If you are getting ready for divorce as someone with a high net worth, there may be a variety of special considerations related to your circumstances that you will want to explore. For example, you may need to pay particular attention to some of the financial aspects of the divorce process, such as the division of your assets. Not only that, but you may have to work through other hurdles, especially during the holiday season. Some people want to move forward with their divorce regardless of the time of year, which is fine. However, it is always smart to prepare.
A great deal of hard work no doubt went into establishing your business in Rockville. The same might be said of your marriage. Your concern for the former will doubt then be affected by the dissolution of the latter. You may question why your soon-to-be ex-spouse is able to profit off of your business when you were the one to establish it. Yet it should be remembered that per Section 8-201 of the Maryland Code detailing Property Disposition in Divorce and Annulment, a marital asset is defined as any that you acquire while married. While your business as a whole might not meet this criteria, any interest it gained while married would.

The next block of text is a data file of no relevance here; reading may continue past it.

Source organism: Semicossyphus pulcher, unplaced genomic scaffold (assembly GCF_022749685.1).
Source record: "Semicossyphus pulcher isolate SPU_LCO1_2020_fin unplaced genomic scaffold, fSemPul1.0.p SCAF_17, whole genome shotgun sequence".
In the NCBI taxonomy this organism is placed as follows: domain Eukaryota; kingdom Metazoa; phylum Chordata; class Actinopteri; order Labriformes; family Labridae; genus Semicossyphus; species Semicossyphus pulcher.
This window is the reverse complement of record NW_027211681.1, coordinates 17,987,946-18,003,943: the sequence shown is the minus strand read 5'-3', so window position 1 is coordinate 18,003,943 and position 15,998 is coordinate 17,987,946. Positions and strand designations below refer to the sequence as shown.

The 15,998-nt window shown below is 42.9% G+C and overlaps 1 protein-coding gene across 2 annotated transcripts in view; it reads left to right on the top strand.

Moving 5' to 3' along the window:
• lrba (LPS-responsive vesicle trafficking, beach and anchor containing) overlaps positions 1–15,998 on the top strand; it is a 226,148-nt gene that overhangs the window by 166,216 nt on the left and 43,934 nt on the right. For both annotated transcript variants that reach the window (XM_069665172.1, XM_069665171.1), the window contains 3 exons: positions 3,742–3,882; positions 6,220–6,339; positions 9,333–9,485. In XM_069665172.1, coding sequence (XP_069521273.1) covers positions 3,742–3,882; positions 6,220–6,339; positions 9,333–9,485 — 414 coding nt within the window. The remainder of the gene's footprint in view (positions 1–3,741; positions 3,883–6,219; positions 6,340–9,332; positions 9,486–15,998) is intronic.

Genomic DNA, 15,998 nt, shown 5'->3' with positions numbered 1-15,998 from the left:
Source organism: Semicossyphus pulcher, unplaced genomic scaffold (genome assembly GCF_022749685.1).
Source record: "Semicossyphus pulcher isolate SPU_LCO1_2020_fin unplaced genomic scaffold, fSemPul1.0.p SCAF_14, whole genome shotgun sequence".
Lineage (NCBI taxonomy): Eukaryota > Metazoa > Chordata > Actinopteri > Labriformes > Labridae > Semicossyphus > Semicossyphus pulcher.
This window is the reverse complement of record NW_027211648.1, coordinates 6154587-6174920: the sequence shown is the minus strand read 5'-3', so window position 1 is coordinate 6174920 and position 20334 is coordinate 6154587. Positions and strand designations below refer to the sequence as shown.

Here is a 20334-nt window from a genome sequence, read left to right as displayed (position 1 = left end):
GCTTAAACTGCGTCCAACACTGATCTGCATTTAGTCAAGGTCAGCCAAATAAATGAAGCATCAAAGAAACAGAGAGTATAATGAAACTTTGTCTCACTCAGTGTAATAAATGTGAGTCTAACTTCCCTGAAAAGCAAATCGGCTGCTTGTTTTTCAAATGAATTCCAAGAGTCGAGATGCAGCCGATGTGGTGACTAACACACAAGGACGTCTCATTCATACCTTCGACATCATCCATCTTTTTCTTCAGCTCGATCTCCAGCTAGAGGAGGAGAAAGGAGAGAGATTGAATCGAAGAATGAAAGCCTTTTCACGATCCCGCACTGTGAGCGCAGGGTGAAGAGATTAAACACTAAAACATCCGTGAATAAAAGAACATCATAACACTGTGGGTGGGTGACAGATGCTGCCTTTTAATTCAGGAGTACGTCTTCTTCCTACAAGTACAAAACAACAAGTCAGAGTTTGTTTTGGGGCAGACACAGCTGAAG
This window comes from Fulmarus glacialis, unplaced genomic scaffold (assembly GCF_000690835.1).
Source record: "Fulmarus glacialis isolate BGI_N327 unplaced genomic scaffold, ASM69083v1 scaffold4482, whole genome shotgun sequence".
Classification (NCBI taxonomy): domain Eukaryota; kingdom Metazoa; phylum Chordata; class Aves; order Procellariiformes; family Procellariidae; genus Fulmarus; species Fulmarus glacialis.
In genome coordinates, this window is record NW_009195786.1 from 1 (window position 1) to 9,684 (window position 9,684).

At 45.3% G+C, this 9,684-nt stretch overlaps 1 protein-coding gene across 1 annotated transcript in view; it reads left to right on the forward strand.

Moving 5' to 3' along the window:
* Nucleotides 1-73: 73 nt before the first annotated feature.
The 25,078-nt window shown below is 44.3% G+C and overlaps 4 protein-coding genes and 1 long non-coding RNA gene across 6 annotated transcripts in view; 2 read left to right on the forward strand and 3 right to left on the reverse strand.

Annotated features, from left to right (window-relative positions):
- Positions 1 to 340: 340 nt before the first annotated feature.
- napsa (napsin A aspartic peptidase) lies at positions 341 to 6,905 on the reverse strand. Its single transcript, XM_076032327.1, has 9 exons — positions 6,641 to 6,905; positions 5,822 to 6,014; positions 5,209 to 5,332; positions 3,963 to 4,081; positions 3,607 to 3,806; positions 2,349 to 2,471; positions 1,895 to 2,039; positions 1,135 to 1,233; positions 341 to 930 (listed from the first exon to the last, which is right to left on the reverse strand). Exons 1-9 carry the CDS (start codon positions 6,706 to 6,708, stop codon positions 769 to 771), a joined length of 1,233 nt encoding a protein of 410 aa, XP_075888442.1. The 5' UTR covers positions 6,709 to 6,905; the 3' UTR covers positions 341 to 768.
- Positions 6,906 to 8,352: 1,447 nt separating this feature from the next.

When getting divorced, spouses in Maryland who may end up paying spousal support to their former partners will need to understand the potential ramifications of this agreement. The financial implications of paying alimony is about a lot more than how much money goes out of one's bank account every month. As with other elements of a divorce agreement, there are tax consequences associated with these payments.
If you think your marriage is soon to be part of the 50-percent divorce rate in Maryland, the thought may have crossed your mind to start stashing money in a secret account. You should know that it is, in fact, illegal to hide assets from a divorcing spouse. That does not mean the same thought has not crossed the mind of your partner, however.
Many of the Rockville clients that we on the team here at Steven J. Gaba have worked with in the past come into their divorce proceedings convinced that they know exactly which of their assets their soon-to-be ex-spouses cannot touch. Many are unpleasantly surprised to learn that several of those they view as being separate assets are actually subject to property division. The asset that typically causes the most shock is a 401(k). You work very hard to earn assets to allocate to your 401(k) account without contributions from your spouse. Why then would it be considered marital property?
Every divorcing couple in Maryland will allocate a significant volume of time and attention on the division of marital wealth. This is an important aspect of any divorce, as the outcome will shape the financial future of both parties for many years to come. For couples that share significant levels of wealth, the process of reaching a settlement as to the division of those assets can be difficult. Fortunately, there are professionals who can assist in determining the true value of various assets, which is the first step in attaining a fair settlement.